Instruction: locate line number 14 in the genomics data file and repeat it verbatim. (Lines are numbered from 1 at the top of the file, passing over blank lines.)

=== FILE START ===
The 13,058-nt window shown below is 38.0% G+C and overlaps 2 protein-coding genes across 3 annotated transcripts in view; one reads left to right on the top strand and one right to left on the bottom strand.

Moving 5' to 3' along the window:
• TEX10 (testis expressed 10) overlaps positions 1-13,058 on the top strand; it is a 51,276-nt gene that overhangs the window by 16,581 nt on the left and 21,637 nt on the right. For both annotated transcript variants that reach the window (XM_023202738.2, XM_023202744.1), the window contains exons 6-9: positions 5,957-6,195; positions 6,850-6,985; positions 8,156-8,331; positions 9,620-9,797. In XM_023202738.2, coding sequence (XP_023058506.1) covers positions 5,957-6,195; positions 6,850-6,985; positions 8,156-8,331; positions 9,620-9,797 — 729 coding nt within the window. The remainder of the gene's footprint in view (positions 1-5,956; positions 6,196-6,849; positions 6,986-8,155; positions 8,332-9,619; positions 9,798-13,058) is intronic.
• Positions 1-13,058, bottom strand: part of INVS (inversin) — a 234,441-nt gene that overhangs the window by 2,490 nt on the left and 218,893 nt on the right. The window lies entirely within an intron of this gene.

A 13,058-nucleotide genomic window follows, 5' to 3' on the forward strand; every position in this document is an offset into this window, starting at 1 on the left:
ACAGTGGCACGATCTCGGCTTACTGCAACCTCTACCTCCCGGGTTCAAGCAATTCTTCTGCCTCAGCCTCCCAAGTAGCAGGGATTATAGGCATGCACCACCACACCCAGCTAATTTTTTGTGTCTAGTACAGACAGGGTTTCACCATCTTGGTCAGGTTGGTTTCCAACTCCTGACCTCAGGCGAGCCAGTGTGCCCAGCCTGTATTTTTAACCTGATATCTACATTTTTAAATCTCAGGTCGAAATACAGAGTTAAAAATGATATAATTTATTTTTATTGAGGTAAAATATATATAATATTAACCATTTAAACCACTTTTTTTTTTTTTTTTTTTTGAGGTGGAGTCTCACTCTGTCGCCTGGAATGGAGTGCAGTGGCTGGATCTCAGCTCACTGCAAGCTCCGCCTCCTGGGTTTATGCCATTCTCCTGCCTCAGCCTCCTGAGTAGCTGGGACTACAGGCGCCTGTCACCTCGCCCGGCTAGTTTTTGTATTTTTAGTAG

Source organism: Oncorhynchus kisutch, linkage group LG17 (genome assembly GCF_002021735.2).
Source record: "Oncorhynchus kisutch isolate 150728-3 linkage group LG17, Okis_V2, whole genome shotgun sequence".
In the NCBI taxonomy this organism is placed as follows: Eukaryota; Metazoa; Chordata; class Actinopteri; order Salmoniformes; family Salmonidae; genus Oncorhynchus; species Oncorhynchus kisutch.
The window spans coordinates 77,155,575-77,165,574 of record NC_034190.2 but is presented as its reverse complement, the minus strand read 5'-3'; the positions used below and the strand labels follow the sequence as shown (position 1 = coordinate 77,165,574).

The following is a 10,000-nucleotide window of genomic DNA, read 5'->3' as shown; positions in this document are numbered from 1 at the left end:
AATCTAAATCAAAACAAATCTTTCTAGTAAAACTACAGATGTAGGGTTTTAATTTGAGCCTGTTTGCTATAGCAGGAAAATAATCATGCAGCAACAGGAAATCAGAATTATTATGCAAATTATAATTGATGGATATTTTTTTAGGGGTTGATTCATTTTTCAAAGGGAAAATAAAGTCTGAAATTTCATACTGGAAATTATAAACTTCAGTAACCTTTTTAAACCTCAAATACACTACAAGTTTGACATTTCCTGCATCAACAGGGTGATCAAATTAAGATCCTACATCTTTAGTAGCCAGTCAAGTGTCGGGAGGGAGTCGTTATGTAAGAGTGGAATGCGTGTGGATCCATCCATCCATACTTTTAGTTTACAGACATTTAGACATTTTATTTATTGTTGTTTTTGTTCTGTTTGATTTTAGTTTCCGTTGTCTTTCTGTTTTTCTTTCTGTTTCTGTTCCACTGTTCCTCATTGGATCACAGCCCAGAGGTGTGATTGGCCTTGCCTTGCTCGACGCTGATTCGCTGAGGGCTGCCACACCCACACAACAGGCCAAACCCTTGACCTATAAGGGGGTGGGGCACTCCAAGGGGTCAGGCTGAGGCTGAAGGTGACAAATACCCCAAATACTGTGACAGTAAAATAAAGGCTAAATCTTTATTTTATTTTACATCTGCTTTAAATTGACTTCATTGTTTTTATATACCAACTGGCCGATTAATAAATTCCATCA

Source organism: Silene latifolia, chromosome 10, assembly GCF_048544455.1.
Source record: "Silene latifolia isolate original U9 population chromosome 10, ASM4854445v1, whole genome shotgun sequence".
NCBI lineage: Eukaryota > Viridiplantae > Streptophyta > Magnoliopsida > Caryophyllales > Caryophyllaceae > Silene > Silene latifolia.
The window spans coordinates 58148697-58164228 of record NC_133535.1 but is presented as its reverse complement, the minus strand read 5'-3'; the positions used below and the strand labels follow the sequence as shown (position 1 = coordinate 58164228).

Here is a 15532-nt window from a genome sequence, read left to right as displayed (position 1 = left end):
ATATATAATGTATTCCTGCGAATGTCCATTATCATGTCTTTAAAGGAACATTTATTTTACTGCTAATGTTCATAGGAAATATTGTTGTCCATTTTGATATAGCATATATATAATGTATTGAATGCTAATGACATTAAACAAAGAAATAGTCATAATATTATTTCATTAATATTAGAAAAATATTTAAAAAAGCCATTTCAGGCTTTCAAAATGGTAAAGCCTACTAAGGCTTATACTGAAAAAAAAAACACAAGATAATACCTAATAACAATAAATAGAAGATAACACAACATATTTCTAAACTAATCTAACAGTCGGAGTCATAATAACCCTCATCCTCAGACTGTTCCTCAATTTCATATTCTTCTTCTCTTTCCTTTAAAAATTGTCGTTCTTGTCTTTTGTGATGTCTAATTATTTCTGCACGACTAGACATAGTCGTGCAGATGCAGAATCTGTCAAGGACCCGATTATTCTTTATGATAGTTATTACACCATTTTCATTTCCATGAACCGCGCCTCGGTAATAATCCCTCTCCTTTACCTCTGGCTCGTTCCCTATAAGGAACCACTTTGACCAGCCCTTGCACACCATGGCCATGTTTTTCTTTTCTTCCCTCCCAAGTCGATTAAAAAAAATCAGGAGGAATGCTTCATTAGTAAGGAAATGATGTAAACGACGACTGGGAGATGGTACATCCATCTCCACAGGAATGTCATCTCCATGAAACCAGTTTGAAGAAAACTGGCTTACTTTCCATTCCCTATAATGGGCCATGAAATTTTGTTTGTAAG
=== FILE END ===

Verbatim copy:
Source record: "Silene latifolia isolate original U9 population chromosome 10, ASM4854445v1, whole genome shotgun sequence".